Welcome to the airline chat bot future. KLM will now handle some of the 30,000 weekly conversations it has on social media channels through fully automated bots. The company hopes that the artificial intelligence-driven bot service, powered by DigitalGenius, will continue to answer the easy or common questions from customers, freeing its 250+ social media staff to handle more complex queries in a more timely manner. The automated AI solution is available via Twitter, Facebook Messenger and WhatsApp.
For the past 18 months KLM’s social media team used the DigitalGenius platform to power suggested answers for queries. Those suggested replies were still managed or tweaked by a human before being sent along to the customer. Until now, the agents had to decide if the proposed answer suited the question, adjust the answer if necessary and send it to the appropriate social media channel. With the high volume of customer questions that the AI system has handled, KLM is now able to automate the answers to the most common questions on any subject without the interference of a human service agent.
“By using artificial intelligence, KLM makes conversations with our customers even more timely, correct, and personal. This is what characterises KLM,” said Pieter Groeneveld, Senior Vice President Digital Air France-KLM. “Heavy snowfall in the Netherlands last week caused a significant increase of the number of questions on social media. Passengers obviously expect a timely answer. With the use of AI we support our service agents with technology and should be able to answer many more questions in a shorter period of time. This is exactly what the customer needs.”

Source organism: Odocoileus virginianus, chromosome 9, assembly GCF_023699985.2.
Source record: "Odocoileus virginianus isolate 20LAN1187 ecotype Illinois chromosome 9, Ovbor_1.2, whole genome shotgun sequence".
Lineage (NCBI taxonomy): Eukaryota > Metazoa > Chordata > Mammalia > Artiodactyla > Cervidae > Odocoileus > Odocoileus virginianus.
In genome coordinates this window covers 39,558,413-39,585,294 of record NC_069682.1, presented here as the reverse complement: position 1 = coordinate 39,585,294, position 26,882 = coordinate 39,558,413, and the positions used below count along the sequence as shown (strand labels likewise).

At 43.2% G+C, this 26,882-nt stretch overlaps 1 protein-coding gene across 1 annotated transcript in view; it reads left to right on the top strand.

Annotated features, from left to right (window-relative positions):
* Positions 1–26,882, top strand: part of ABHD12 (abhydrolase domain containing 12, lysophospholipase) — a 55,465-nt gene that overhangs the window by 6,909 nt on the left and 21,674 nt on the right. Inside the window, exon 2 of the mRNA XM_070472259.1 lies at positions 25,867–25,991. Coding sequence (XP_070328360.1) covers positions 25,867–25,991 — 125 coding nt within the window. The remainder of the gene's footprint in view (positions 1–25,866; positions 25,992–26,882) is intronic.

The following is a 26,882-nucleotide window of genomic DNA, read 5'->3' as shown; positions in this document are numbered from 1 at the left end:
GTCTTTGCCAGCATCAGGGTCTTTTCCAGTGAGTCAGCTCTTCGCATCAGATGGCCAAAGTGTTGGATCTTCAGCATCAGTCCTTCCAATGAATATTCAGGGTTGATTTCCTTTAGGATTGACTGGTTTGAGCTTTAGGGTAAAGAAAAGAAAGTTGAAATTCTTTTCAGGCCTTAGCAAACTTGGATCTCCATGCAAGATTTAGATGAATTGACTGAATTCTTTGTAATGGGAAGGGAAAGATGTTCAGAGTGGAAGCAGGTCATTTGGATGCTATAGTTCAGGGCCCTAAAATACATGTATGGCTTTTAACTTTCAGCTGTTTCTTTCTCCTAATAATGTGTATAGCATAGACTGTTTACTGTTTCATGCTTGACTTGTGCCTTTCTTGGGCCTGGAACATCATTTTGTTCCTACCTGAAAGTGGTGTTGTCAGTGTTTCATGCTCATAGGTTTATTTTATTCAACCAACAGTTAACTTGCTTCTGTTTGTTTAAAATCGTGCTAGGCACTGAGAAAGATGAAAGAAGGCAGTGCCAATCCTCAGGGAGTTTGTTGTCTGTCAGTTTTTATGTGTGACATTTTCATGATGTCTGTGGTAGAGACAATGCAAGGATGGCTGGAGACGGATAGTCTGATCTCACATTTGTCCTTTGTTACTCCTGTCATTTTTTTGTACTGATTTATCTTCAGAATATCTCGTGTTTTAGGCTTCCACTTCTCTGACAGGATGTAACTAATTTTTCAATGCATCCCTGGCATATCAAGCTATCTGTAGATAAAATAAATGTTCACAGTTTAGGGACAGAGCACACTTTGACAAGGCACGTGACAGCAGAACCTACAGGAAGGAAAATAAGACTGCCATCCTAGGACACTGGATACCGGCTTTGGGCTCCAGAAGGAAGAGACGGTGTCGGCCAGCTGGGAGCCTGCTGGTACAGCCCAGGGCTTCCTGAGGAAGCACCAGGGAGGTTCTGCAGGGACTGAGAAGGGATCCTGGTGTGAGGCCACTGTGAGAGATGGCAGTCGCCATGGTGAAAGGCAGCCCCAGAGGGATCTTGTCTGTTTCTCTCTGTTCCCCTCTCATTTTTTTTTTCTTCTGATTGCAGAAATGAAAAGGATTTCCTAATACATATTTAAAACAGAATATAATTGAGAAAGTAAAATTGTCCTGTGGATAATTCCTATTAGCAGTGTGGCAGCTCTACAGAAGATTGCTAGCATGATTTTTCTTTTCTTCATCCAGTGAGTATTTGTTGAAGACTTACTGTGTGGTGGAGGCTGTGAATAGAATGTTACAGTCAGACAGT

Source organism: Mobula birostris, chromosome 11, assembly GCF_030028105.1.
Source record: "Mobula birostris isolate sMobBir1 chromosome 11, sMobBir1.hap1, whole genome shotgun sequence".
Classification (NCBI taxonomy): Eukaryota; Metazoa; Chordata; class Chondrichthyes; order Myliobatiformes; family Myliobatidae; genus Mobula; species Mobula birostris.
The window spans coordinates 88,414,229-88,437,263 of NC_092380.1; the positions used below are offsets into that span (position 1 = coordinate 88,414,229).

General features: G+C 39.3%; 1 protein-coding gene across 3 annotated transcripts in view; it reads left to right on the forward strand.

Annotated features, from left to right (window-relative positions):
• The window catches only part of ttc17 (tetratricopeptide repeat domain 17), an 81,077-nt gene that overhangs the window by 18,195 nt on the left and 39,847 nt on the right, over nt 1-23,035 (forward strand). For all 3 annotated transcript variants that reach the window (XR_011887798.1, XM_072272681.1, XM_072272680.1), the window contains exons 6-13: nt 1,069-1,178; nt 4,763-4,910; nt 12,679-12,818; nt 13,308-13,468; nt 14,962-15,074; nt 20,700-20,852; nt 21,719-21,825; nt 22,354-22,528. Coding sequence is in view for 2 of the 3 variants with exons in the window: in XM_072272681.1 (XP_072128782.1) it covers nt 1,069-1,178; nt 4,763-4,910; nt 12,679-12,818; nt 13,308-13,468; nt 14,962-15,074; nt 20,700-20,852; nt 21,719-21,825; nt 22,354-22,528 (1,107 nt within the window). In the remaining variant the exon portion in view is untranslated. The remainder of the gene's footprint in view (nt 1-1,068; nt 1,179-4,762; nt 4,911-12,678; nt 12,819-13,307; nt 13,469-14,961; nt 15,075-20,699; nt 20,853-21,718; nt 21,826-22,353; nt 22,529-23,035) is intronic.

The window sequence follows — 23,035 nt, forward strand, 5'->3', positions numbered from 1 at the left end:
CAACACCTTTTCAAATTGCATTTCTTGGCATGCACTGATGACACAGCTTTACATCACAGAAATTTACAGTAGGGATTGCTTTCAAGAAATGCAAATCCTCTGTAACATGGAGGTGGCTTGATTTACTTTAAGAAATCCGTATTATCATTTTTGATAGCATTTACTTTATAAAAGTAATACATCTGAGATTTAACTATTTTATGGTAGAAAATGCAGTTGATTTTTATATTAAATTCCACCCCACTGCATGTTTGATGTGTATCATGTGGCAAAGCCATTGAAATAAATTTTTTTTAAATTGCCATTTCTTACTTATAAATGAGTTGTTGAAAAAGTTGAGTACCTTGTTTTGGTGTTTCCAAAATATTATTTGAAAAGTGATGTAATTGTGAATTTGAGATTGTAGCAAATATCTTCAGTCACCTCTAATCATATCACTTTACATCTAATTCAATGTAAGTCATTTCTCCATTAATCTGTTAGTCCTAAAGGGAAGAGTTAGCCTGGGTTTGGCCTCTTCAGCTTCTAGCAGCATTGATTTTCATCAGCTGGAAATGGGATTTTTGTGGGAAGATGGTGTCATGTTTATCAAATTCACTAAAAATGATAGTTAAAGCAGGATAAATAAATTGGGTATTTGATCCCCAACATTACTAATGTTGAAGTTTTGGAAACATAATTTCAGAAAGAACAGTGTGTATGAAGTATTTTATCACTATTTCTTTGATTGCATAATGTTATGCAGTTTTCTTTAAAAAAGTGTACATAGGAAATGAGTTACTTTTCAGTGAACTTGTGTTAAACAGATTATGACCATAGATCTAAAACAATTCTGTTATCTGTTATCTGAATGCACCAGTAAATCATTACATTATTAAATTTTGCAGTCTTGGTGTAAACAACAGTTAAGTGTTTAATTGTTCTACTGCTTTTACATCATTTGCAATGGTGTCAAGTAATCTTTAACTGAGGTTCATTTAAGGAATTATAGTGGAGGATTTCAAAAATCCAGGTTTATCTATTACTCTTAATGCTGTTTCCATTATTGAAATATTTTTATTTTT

Just three months ago Carolijn Hauwert, Social Media Hub Manager for KLM, noted the limitations AI-powered bots present for the company.
We dot not believe that bots are everything. They do not show warmth. They do not understand sarcasm. We use bots for issuing boarding passes.
To that end it is unlikely that the 250 members of the company’s social media staff need to worry about losing their roles quite yet. But it is also clear that KLM will continue to press the technology forward on many fronts. The company also uses AI-based bots for other functions, including the new packing advisor integrated into the Google Home platform.
“Once again, KLM has achieved an industry-first – the ability to provide hybrid “Human+AI” conversations to support their customers,” said Mikhail Naumov, Co-founder & President DigitalGenius. “They are a stellar example of a company that uses technology to unlock human time and potential – all in service of their respected brand and their customers.”
Ultimately the success of these efforts will be measured by two factors: Speed to resolution and accuracy of resolution. Replying quickly can be managed through either human or automated means. Engaging in a way that understands and processes the nuance of a conversation is much harder, as Hauwert notes. Indeed, the twittersphere is littered with the failed efforts of airlines to be cute or smart in places where the correct move would be to not engage at all. It is unclear that the AI-powered bots will know the difference, but we should find out soon enough.